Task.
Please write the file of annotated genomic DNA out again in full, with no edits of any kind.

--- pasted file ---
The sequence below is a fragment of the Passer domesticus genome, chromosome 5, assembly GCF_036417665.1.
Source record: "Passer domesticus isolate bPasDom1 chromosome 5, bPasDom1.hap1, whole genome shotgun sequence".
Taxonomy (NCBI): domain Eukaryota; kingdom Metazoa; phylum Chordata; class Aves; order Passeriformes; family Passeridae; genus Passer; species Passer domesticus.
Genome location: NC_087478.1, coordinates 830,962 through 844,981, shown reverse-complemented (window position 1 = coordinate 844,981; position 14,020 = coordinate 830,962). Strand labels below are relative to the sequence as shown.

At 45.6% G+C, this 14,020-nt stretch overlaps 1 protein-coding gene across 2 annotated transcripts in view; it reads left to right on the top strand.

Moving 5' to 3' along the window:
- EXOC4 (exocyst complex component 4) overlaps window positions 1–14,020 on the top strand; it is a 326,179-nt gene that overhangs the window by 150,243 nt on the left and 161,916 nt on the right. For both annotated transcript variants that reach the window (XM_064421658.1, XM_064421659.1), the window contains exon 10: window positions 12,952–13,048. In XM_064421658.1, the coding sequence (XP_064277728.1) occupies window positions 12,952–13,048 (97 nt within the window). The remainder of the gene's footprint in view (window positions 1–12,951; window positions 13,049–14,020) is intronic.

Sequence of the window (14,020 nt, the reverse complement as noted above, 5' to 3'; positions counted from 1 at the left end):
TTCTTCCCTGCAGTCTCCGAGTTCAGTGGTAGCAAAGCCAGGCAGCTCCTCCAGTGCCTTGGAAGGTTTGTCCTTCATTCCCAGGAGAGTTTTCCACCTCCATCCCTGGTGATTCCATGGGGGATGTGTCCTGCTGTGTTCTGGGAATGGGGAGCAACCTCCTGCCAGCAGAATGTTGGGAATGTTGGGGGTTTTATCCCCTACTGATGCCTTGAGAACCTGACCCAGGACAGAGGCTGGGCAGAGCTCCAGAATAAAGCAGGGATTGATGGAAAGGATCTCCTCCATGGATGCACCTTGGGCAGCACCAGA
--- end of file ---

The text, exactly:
The sequence below is a fragment of the Passer domesticus genome, chromosome 5, assembly GCF_036417665.1.
Source record: "Passer domesticus isolate bPasDom1 chromosome 5, bPasDom1.hap1, whole genome shotgun sequence".
Taxonomy (NCBI): domain Eukaryota; kingdom Metazoa; phylum Chordata; class Aves; order Passeriformes; family Passeridae; genus Passer; species Passer domesticus.
Genome location: NC_087478.1, coordinates 830,962 through 844,981, shown reverse-complemented (window position 1 = coordinate 844,981; position 14,020 = coordinate 830,962). Strand labels below are relative to the sequence as shown.

At 45.6% G+C, this 14,020-nt stretch overlaps 1 protein-coding gene across 2 annotated transcripts in view; it reads left to right on the top strand.

Moving 5' to 3' along the window:
- EXOC4 (exocyst complex component 4) overlaps window positions 1–14,020 on the top strand; it is a 326,179-nt gene that overhangs the window by 150,243 nt on the left and 161,916 nt on the right. For both annotated transcript variants that reach the window (XM_064421658.1, XM_064421659.1), the window contains exon 10: window positions 12,952–13,048. In XM_064421658.1, the coding sequence (XP_064277728.1) occupies window positions 12,952–13,048 (97 nt within the window). The remainder of the gene's footprint in view (window positions 1–12,951; window positions 13,049–14,020) is intronic.

Sequence of the window (14,020 nt, the reverse complement as noted above, 5' to 3'; positions counted from 1 at the left end):
TTCTTCCCTGCAGTCTCCGAGTTCAGTGGTAGCAAAGCCAGGCAGCTCCTCCAGTGCCTTGGAAGGTTTGTCCTTCATTCCCAGGAGAGTTTTCCACCTCCATCCCTGGTGATTCCATGGGGGATGTGTCCTGCTGTGTTCTGGGAATGGGGAGCAACCTCCTGCCAGCAGAATGTTGGGAATGTTGGGGGTTTTATCCCCTACTGATGCCTTGAGAACCTGACCCAGGACAGAGGCTGGGCAGAGCTCCAGAATAAAGCAGGGATTGATGGAAAGGATCTCCTCCATGGATGCACCTTGGGCAGCACCAGA